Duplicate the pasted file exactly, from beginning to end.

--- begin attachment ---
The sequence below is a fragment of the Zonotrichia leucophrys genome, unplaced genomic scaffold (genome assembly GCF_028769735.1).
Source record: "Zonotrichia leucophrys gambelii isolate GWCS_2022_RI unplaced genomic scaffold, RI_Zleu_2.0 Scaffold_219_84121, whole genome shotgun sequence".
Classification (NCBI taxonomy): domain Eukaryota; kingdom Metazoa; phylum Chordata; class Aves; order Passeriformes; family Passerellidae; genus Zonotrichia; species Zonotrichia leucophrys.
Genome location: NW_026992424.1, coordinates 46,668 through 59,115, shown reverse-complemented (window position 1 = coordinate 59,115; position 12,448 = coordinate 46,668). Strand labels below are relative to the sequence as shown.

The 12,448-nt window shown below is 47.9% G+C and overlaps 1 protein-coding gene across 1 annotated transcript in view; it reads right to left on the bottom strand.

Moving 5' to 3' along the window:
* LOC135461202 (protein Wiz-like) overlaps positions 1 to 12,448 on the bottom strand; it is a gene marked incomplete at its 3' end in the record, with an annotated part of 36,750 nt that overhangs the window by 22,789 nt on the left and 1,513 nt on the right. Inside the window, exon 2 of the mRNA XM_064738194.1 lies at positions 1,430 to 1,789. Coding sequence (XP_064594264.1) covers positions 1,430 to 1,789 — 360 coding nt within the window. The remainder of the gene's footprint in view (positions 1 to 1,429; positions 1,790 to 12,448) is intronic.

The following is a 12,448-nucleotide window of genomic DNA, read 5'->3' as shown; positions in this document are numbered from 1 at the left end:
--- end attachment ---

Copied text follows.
The sequence below is a fragment of the Zonotrichia leucophrys genome, unplaced genomic scaffold (genome assembly GCF_028769735.1).
Source record: "Zonotrichia leucophrys gambelii isolate GWCS_2022_RI unplaced genomic scaffold, RI_Zleu_2.0 Scaffold_219_84121, whole genome shotgun sequence".
Classification (NCBI taxonomy): domain Eukaryota; kingdom Metazoa; phylum Chordata; class Aves; order Passeriformes; family Passerellidae; genus Zonotrichia; species Zonotrichia leucophrys.
Genome location: NW_026992424.1, coordinates 46,668 through 59,115, shown reverse-complemented (window position 1 = coordinate 59,115; position 12,448 = coordinate 46,668). Strand labels below are relative to the sequence as shown.

The 12,448-nt window shown below is 47.9% G+C and overlaps 1 protein-coding gene across 1 annotated transcript in view; it reads right to left on the bottom strand.

Moving 5' to 3' along the window:
* LOC135461202 (protein Wiz-like) overlaps positions 1 to 12,448 on the bottom strand; it is a gene marked incomplete at its 3' end in the record, with an annotated part of 36,750 nt that overhangs the window by 22,789 nt on the left and 1,513 nt on the right. Inside the window, exon 2 of the mRNA XM_064738194.1 lies at positions 1,430 to 1,789. Coding sequence (XP_064594264.1) covers positions 1,430 to 1,789 — 360 coding nt within the window. The remainder of the gene's footprint in view (positions 1 to 1,429; positions 1,790 to 12,448) is intronic.

The following is a 12,448-nucleotide window of genomic DNA, read 5'->3' as shown; positions in this document are numbered from 1 at the left end: